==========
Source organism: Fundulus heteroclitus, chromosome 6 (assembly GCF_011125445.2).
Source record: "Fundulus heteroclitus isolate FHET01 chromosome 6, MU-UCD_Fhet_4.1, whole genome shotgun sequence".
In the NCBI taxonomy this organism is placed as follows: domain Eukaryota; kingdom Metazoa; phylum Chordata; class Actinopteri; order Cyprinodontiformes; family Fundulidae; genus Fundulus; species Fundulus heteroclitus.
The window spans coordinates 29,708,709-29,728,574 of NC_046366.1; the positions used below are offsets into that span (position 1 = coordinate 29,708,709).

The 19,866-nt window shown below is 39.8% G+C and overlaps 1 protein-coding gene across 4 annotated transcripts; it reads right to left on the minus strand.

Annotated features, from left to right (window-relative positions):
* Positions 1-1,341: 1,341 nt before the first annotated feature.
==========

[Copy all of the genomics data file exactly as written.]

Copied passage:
Source organism: Fundulus heteroclitus, chromosome 6 (assembly GCF_011125445.2).
Source record: "Fundulus heteroclitus isolate FHET01 chromosome 6, MU-UCD_Fhet_4.1, whole genome shotgun sequence".
In the NCBI taxonomy this organism is placed as follows: domain Eukaryota; kingdom Metazoa; phylum Chordata; class Actinopteri; order Cyprinodontiformes; family Fundulidae; genus Fundulus; species Fundulus heteroclitus.
The window spans coordinates 29,708,709-29,728,574 of NC_046366.1; the positions used below are offsets into that span (position 1 = coordinate 29,708,709).

The 19,866-nt window shown below is 39.8% G+C and overlaps 1 protein-coding gene across 4 annotated transcripts; it reads right to left on the minus strand.

Annotated features, from left to right (window-relative positions):
* Positions 1-1,341: 1,341 nt before the first annotated feature.